Wednesday, April 29, 2020

Additional Thoughts on -- On Thursday the podcast company Stitcher and the University of Chicago are launching a new podcast, "Pandemic Economics," hosted by Eduardo Porter and Tess Vigeland and exec produced by Ellen Horne...

We're living in uncertain times due to a terrifying pandemic that continues to raise questions that healthcare professionals can't answer (like do you develop immunity from it if you've already recovered from COVID-19 -- or could you get sick again from it?) combined with economic chaos that's reshaping our economy while creating huge numbers of unemployed workers. 

Against that backdrop, two questions we've been hearing are: "Should businesses conduct marketing and PR campaigns?" and if so, "What's constitutes an effective campaign now?" 

We recently set to answer those questions in a blog post entitled, "9 Tips and Considerations for Conducting PR When It's Not Business-As-Usual" that appeared in CommPro.Biz.  

But after that article appeared, we came across a couple of additional thoughts we wanted to discuss.

For example, one colleague wrote on LinkedIn: "The biggest challenge for companies, IMO: Being relevant while not appearing predatory." 

We think that's right, that getting the balance right -- between letting their customers know they're open for business while also being sensitive to what we're all going through, and that this is far from business-as-usual -- will be a big challenge.

For example, we've seen a lot of ads that tout the heroism of their employees. But in our article, we advised companies that their marketing messages need to match reality. That may be a problem because some of those companies don't have a great reputation for how they treat their employees, unfortunately. They need to watch out for articles such as this from VOX: “'I did not sign up for the military. I signed up for Walmart.' What grocery store workers say they’re facing during the pandemic." We think there could be more articles that highlight the discrepancy between messaging and reality, and that could be a problem.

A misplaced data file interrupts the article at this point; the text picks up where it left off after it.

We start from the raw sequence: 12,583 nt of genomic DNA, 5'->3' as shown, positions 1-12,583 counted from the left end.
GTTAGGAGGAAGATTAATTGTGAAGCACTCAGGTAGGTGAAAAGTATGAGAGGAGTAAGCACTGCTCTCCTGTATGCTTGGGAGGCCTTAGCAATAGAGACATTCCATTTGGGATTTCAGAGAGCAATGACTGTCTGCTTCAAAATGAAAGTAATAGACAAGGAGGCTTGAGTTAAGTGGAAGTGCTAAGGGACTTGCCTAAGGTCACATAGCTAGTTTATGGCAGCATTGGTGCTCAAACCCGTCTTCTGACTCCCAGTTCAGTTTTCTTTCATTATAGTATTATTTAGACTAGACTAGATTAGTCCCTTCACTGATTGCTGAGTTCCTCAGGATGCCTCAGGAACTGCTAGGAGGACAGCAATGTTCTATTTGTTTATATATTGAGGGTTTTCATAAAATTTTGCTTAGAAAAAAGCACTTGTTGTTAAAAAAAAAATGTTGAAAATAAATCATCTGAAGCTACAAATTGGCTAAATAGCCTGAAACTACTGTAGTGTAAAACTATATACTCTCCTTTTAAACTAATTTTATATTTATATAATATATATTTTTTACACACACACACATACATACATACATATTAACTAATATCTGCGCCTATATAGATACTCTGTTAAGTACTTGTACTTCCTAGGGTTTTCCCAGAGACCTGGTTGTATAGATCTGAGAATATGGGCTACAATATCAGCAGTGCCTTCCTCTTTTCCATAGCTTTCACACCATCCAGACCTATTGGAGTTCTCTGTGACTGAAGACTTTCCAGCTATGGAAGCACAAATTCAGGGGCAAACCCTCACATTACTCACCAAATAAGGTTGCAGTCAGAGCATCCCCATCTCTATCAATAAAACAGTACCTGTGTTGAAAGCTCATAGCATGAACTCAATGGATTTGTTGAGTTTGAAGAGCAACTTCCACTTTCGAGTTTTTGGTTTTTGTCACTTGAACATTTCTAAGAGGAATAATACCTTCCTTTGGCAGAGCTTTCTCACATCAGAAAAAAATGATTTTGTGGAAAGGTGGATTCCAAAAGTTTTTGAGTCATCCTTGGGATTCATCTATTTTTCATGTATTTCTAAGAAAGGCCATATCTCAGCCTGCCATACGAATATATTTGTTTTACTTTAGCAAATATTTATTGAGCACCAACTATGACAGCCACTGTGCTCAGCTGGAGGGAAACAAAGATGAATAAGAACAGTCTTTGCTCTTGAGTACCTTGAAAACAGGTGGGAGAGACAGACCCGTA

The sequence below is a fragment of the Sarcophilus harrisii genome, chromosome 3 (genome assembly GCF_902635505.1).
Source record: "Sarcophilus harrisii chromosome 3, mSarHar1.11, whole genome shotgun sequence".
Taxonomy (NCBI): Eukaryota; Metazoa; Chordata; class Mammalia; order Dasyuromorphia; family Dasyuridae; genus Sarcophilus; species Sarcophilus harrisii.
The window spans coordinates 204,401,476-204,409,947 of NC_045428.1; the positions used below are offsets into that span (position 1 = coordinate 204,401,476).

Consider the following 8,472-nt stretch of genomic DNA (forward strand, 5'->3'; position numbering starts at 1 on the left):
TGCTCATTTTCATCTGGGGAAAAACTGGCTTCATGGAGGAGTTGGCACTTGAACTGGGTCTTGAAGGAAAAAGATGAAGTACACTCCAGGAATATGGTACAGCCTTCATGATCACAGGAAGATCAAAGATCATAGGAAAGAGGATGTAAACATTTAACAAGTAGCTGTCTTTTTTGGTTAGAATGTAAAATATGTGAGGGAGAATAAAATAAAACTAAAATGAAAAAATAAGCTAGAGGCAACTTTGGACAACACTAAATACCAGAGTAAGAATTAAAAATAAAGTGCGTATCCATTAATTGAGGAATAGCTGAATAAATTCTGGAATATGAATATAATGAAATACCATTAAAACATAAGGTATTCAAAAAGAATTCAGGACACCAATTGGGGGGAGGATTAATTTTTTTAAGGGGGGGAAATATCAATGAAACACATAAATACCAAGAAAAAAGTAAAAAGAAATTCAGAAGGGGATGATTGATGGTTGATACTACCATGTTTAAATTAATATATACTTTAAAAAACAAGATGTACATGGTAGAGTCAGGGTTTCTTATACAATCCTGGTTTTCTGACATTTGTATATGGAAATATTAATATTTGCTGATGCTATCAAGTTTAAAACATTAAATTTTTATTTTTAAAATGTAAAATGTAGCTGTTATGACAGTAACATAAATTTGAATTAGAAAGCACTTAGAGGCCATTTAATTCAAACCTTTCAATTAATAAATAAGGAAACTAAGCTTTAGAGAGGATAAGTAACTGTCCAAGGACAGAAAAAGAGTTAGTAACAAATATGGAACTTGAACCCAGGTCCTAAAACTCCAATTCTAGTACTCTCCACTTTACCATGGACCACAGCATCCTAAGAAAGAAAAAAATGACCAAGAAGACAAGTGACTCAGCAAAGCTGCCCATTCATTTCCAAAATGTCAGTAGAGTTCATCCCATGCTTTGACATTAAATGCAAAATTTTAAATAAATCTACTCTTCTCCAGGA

And according to CNN's great "Reliable Sources" newsletter, "Kantor Media held a webinar about 'TV & video consumption in 'the new normal.'" One of the findings was there's been "an even more pronounced surge in YouTube consumption than Netflix, and a relatively small decline in 'co-viewing,' or people watching together. That means increased TV/streaming consumption mostly consists of people scattering to watch, as opposed to a major bump in shared or family viewing."



But to our perspective, what's important are the implications for advertising. Kantor's "researchers found that people don't feel that brands should stop marketing during the pandemic, but that companies need to be careful not to appear as if they're exploiting it -- a 'fine line,' as media division CEO Andy Brown put it....But the findings generally reinforced some key points about increased consumption, acceleration of streaming and the hunger to return to some semblance of normalcy whenever that's possible..."

We do think the desire to return to normalcy among consumers is important to keep in mind. Marketing functions should keep that in mind when considering how to approach their marketing efforts.

We also expect there to be long-term changes in how we work (more will continue to work from home afterwards) and live, and how we pursue leisure and entertainment. Companies that can anticipate how this will play out should start developing campaigns to address that.

Let us know if you have additional thoughts about how to navigate this crisis from a marketing perspective.